>> OK. Another question coming from several folks in the audience-- they wanted to hear more about Howard's cross-site variation. So you can--
>> So somebody picked me up on my request.
>> -- tell us, what were some of the things that were kind of predicting cross-site variation?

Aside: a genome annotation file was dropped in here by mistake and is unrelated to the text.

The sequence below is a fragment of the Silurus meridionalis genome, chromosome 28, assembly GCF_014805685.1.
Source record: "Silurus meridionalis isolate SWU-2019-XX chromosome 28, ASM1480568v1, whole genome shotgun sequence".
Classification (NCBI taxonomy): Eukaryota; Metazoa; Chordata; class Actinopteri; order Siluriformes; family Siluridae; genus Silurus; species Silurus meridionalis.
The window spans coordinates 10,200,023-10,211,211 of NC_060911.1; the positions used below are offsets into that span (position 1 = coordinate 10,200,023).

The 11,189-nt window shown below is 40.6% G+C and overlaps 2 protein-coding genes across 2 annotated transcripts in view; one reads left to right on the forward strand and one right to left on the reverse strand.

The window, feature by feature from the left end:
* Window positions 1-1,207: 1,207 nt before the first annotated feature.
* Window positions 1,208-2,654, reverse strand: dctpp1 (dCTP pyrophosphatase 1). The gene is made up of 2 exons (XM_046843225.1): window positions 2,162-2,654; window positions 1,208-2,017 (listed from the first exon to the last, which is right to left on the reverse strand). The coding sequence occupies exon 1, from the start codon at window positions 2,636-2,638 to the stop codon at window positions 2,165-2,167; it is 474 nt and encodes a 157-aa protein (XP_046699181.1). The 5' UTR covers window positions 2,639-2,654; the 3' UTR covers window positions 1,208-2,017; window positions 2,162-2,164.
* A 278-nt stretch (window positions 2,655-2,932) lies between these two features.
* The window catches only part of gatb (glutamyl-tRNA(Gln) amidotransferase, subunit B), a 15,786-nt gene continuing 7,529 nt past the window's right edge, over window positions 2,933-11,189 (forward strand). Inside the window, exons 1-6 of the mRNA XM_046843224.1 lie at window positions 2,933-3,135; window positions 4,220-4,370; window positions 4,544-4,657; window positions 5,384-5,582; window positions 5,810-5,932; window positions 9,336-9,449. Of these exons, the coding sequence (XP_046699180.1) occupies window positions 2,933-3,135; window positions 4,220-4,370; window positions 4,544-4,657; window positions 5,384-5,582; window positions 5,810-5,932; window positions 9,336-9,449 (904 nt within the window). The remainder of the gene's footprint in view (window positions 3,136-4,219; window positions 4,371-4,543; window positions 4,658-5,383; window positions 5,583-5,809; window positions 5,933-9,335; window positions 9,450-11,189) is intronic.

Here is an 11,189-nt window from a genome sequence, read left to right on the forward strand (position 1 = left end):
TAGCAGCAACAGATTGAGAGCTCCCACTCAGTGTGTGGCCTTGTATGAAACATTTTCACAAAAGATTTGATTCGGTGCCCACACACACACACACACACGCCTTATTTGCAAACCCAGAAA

>> Well we don't-- OK. So here's-- it's very difficult to predict cross-site variation. We actually will be doing-- are doing some of it, but a fellow by the name of Chris Walters as some of you know personally, has looked at cross-site effect variation using the Head Start Impact Study, and argues that he's found positive effects on cognitive outcomes of full day versus half day, positive effects on social-emotional outcomes of home visiting, more versus less home visiting. And he also-- there's two studies that really point to the fact that the impact of Head Start are much, much greater for kids who otherwise who would have stayed at home than for kids who otherwise would have been in the center. And the other study which looks-- he looks at it sort of, in one of his papers, kind of in passing. But the study looks at most closely is one by Avi Feller and Lindsay Page and others, where they look at it very, very closely and they compare impacts of Head Start on the PPVT, in particular the receptive vocabulary measures, so it's a cognitive thing and a social-emotional thing. But they get really big impacts on the PPVT for kids who other-- who were assigned to Head Start would have gone to Head Start and who would not assigned to Head Start would have gone-- would have stayed at home. Gets big impacts for them, probably 0.3-- I forgot the exact the numbers effect size, and gets virtually nothing for the kids who have assigned to Head Start would have gone to Head Start. And if not assigned to Head Start would have gone to another center-based care. So that's a really important theme. And I'll just add one note. The impact variation findings as we try to think about them, one of the one the reasons they're hard to predict is that-- you're looking at Head Start centers across the United States in the Head Start Impact Study. And an impact is a comparison of what was the outcome under Head Start versus what was the outcome under what the alternative was if you didn't get the offer at Head Start. OK? Now, impact variation, what the impacts are the difference between those two outcomes. Impact variation or how that difference changes across this country, and there are two sources to that variation. One, is how does Head Start itself, the program Head Start vary across the country, that will affect the way in which its impacts vary across the country. But what most people aren't thinking about and aren't looking about as they're trying to interpret the results of this study, how do the effects-- the effectiveness of the counter factual or the alternative outcomes vary across the country. And I think one of the reasons it's been so hard to predict the impact of Head Start, is because you have to take into account both Head Start and its alternative, and there aren't good measures on that at all in the Head Start Impact Studies.